Skiing Mr. Dolomite“Mr. Dolomite, I’m gonna ski you someday!” said my little four year old voice behind the picture of me in my pink coat and cheetah-print-fur-lined hat. That picture is hanging in a special frame in my Mom Mom’s living room. That picture and segment of childhood is among a collage of many others in a brass frame. The frame it’s nestled in has a feature that allows you to record sound and by the press of a button, let the picture speak. And that’s exactly what we did with my picture in Italy: post-Dolomite.
My family and I were on vacation in Italy one year for skiing. It was my first year learning to ski, and what better way than to do it in Italy. All the fresh powder, the Italian spaghetti, the quaint towns, and the Dolomite Mountains were around me when I learned how to ski for the very first time. I did all the little kiddy trails that week and exhausted my love for ski school. I probably liked it at first, but by the end of the week I did not want to go. I wanted to ski with mommy and daddy, not the Italian instructor. I cried and cried on the last day, and mommy finally gave in. I went with her and my dad on the easy runs (on a leash mind you) and went down into the beautiful town after the day concluded. Being a Daddy’s girl, I walked alongside my dad as he tried to squeeze information out of me about ski school.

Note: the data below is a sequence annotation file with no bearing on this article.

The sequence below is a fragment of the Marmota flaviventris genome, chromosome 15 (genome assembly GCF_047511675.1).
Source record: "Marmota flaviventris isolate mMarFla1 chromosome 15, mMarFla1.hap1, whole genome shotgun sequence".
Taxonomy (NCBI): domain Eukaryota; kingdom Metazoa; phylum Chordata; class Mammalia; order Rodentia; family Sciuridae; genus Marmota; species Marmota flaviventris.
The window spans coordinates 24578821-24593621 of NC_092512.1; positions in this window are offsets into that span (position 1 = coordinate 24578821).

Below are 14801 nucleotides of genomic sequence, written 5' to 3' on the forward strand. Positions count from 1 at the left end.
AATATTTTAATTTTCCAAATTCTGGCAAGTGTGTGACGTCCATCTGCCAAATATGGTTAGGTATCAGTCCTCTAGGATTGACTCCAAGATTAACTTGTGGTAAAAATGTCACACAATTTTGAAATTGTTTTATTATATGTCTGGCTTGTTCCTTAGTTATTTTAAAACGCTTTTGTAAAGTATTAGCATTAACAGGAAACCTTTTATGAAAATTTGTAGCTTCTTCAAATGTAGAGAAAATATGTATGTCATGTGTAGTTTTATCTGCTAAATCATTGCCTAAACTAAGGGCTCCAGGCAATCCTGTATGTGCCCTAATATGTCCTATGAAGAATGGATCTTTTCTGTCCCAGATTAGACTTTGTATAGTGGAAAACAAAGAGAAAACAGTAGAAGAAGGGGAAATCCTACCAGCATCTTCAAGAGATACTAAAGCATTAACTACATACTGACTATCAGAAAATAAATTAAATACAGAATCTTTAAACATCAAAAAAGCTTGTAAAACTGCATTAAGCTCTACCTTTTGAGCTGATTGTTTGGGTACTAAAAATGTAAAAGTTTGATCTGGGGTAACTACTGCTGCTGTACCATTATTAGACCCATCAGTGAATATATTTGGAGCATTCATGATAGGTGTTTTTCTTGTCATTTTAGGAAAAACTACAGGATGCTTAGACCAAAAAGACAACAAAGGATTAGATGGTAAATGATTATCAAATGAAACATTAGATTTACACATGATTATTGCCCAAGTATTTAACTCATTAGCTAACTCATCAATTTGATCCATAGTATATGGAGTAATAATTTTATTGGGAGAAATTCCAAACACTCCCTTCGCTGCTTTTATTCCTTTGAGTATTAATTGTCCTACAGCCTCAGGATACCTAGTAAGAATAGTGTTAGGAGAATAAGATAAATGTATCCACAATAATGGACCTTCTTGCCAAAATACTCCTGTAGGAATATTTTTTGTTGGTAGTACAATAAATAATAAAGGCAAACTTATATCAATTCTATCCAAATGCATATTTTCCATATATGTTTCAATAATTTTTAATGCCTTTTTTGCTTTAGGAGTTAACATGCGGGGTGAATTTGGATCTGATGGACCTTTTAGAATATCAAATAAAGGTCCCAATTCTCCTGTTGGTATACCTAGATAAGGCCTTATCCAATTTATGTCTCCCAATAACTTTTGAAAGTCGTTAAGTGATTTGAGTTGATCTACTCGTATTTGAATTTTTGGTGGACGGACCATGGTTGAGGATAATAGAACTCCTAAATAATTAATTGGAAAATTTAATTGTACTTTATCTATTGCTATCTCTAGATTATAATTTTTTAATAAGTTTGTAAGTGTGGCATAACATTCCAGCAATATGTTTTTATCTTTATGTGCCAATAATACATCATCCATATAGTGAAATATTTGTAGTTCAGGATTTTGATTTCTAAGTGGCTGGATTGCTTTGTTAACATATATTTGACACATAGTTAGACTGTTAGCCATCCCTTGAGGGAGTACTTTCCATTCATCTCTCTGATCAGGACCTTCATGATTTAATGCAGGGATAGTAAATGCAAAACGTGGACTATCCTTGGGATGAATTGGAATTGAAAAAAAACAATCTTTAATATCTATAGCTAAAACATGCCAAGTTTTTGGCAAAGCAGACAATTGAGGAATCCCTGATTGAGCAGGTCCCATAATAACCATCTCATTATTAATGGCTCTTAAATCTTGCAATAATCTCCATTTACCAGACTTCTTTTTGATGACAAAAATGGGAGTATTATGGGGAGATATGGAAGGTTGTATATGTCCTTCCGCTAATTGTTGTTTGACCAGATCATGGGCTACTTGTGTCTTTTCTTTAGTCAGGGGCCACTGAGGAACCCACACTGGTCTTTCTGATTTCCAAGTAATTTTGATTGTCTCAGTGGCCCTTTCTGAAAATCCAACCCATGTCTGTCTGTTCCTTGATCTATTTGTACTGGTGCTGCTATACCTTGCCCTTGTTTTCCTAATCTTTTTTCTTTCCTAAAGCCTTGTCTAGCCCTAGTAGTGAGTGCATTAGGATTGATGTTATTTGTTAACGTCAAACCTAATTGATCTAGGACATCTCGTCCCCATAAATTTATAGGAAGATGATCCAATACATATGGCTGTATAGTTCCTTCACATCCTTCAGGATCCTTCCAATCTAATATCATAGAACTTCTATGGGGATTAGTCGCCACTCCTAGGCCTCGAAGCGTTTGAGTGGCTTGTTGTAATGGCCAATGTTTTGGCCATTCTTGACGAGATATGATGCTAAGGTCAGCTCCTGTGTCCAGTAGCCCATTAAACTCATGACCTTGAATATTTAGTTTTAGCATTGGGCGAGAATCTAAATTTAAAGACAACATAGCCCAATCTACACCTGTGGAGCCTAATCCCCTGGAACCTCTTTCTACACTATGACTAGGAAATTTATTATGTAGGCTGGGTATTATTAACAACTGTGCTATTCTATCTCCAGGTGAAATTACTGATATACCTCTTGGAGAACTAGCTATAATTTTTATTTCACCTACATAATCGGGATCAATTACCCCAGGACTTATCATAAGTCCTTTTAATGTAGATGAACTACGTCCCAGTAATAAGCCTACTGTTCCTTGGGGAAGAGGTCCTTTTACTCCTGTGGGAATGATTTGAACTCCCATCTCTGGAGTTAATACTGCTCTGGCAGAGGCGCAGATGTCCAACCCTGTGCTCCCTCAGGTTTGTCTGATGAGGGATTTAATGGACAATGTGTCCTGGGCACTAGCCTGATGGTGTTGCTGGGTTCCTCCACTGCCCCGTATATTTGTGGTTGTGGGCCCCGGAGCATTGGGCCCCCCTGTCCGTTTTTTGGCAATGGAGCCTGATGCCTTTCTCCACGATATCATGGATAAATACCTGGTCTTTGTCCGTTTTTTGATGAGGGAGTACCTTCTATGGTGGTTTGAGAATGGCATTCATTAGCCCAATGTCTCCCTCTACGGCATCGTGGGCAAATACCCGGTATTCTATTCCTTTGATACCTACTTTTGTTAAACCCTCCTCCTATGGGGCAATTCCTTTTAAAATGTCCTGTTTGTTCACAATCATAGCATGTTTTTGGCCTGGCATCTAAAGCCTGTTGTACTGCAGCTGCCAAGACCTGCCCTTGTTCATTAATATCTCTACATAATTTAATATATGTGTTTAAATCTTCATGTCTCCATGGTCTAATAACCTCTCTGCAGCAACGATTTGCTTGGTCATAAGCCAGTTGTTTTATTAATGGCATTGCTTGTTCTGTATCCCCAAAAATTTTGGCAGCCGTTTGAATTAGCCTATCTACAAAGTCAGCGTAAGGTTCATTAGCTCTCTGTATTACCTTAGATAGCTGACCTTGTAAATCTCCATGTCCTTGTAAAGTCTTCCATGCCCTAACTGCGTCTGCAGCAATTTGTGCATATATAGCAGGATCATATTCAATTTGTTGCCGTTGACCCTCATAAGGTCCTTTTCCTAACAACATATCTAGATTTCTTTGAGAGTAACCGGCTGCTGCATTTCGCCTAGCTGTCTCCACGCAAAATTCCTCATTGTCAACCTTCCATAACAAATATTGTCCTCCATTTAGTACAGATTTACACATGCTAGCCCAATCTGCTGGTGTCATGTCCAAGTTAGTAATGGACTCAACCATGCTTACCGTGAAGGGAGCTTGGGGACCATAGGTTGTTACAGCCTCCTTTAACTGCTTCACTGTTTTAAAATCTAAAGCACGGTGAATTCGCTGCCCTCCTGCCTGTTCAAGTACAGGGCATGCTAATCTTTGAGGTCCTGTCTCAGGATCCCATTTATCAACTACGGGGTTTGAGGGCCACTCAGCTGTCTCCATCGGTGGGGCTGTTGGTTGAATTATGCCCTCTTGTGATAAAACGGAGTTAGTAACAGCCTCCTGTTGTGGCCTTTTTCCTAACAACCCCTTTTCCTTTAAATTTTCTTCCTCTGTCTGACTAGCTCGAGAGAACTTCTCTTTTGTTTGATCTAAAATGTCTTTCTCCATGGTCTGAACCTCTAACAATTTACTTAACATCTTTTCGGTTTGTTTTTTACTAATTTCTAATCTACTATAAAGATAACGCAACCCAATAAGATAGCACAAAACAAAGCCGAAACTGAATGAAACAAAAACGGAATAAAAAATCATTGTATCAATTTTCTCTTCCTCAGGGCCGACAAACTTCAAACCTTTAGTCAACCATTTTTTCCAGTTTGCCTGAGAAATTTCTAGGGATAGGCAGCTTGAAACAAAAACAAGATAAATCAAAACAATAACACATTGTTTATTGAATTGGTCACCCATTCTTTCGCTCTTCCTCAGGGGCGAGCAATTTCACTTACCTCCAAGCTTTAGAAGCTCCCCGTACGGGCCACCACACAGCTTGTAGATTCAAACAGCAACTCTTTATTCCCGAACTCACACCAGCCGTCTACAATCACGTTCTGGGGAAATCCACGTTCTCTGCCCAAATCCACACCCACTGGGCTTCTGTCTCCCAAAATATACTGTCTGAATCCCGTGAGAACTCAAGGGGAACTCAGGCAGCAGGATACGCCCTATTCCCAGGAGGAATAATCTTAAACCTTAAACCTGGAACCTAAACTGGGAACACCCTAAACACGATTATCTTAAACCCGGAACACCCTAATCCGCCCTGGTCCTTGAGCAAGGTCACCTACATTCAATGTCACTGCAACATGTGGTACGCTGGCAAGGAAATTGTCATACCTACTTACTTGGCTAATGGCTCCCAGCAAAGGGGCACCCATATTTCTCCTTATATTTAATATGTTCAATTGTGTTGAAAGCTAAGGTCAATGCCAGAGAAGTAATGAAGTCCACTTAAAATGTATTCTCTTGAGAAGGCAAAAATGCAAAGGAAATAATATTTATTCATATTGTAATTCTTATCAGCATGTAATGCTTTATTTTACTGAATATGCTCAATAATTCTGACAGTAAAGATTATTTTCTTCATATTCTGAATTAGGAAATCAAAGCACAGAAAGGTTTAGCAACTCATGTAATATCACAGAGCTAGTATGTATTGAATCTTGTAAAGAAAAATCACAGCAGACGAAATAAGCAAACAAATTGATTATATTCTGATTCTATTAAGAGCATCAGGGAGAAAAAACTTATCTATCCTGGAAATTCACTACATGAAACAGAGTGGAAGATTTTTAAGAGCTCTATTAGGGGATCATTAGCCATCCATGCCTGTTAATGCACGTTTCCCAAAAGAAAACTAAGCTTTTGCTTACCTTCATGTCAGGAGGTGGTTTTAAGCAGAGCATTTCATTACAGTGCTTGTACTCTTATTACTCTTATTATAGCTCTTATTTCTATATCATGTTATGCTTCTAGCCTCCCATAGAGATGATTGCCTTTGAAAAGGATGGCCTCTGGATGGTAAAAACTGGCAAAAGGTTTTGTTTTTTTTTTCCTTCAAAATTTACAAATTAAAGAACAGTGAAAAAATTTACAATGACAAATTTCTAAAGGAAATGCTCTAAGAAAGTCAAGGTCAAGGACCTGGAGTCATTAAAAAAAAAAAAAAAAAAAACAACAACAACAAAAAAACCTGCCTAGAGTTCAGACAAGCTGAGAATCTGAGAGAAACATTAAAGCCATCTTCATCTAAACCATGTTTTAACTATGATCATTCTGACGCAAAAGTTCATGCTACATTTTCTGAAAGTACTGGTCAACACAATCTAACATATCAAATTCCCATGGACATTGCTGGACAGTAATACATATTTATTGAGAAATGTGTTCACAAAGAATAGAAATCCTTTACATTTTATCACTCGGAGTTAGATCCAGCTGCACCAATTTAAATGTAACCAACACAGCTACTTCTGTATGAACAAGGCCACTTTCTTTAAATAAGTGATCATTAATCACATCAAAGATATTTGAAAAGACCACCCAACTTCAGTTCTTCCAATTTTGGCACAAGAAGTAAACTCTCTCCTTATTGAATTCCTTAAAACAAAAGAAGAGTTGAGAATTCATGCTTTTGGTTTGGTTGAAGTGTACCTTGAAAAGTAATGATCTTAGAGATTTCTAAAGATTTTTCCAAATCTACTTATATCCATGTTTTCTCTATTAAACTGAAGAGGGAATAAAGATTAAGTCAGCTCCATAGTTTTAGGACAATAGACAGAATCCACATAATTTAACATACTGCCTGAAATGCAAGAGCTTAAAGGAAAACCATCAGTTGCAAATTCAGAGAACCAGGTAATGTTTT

“Did you like skiing?” “Yes Daddy!” “Nique, do you see those big mountains up there?” he said pointing to the Dolomite Mountains behind us. “Yeah.” “Those are the Doh-loh-meetee Mountains. Someday, you’re gonna be big enough to go up there and ski!” he said as he pointed to the rocks, cliffs, and other places skiers aren’t allowed. “Yeah! I’m gonna ski Mr. Dolomite!” I said looking up at the intimidating mountains I had just skied on that day (even though I didn’t know it). That moment encouraged a picture with the beautiful scenery in the background. That is the picture hanging in my Mom Mom’s frame. We also took a video that day of me telling Mr. Dolomite that I would ski him someday. That proud little four-year-old voice is secluded behind the frame just waiting to be set free by the push of a button. Another thing that can easily be set free is courage, it may take time to build it up, but as long as you have others to help you, it is easy to bring it out.
My dad told me I could ski those huge mountains some day and that instilled a lot of courage and hope in my mind. My dad and the rest of my family act as building blocks for me in the sense that they tell me I can do whatever I want if I work for it. They tell me that there’s always hope and you should always aspire to accomplish. That’s exactly what I did in Italy that year, I aspired to ski a big mountain and be independent from ski school. Now, I ski every year on big mountains all around the world independently. I was told to aspire to accomplish and that’s exactly what I did.
I will always hold that phrase in my mind throughout my life and know that what I hope for is going to put me on the track for good or bad. I can thank my family for being the ones to teach me that and also the fact that you need hope for everything you do.